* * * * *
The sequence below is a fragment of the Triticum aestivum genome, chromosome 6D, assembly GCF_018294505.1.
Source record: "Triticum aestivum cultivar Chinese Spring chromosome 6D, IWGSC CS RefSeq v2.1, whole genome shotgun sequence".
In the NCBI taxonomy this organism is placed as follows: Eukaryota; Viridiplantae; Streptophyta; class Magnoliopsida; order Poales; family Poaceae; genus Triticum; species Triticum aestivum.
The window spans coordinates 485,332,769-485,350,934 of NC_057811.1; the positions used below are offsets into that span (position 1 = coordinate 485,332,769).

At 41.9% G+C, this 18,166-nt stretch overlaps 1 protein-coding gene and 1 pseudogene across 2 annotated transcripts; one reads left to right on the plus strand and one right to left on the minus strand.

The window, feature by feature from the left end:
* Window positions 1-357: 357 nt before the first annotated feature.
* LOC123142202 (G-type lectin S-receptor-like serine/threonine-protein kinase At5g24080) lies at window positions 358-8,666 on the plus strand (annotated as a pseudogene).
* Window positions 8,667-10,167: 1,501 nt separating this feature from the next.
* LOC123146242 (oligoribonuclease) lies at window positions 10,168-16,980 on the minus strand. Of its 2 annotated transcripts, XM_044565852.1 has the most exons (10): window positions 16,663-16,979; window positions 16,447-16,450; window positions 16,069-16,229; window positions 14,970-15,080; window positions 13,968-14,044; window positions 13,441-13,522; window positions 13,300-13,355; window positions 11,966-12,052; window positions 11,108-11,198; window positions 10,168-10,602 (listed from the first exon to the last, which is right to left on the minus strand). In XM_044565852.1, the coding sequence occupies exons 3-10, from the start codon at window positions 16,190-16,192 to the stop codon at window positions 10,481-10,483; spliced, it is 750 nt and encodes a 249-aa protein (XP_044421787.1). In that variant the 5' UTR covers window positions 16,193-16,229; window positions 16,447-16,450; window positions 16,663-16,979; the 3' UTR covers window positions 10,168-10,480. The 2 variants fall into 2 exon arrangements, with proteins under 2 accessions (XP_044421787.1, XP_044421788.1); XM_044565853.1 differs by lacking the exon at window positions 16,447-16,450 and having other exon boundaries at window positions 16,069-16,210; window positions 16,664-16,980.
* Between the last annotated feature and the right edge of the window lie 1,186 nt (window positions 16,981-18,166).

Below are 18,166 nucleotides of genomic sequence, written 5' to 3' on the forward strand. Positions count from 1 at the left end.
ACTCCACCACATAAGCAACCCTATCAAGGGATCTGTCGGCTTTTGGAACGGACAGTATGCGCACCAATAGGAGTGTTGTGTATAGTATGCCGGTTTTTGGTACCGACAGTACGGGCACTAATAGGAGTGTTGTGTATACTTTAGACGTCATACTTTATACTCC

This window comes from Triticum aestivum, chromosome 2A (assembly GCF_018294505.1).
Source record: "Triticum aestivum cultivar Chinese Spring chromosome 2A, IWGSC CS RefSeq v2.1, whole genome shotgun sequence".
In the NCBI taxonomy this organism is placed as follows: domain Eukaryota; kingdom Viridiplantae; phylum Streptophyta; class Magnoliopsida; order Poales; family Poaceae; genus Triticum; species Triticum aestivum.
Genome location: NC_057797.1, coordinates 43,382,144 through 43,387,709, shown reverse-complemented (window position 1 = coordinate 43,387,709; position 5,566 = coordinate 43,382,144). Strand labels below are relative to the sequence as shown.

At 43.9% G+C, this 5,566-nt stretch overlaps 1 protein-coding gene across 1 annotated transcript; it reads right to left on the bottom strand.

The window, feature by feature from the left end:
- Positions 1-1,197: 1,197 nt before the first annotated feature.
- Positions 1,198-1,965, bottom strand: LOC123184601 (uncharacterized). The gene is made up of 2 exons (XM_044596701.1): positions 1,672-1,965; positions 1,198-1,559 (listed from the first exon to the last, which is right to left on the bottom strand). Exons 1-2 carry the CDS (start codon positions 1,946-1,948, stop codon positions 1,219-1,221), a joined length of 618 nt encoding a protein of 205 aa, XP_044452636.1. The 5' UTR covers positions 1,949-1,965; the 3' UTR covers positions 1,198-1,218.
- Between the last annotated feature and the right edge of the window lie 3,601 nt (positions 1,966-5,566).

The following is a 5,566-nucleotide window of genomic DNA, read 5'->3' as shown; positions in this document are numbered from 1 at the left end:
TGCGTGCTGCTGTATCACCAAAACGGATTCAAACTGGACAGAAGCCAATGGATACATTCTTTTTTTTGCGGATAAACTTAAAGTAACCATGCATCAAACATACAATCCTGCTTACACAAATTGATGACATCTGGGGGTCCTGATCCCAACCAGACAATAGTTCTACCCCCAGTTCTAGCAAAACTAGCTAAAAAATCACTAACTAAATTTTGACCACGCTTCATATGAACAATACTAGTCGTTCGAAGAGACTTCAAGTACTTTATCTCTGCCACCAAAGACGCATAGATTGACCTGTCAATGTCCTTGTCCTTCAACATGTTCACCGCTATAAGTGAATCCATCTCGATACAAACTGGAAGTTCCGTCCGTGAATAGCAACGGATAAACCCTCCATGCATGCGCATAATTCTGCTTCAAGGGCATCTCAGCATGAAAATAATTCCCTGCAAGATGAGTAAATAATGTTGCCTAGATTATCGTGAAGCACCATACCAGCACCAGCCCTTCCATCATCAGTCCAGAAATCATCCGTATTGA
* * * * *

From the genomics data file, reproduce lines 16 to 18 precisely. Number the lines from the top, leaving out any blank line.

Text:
In the NCBI taxonomy this organism is placed as follows: domain Eukaryota; kingdom Viridiplantae; phylum Streptophyta; class Magnoliopsida; order Poales; family Poaceae; genus Triticum; species Triticum aestivum.
Genome location: NC_057797.1, coordinates 43,382,144 through 43,387,709, shown reverse-complemented (window position 1 = coordinate 43,387,709; position 5,566 = coordinate 43,382,144). Strand labels below are relative to the sequence as shown.

At 43.9% G+C, this 5,566-nt stretch overlaps 1 protein-coding gene across 1 annotated transcript; it reads right to left on the bottom strand.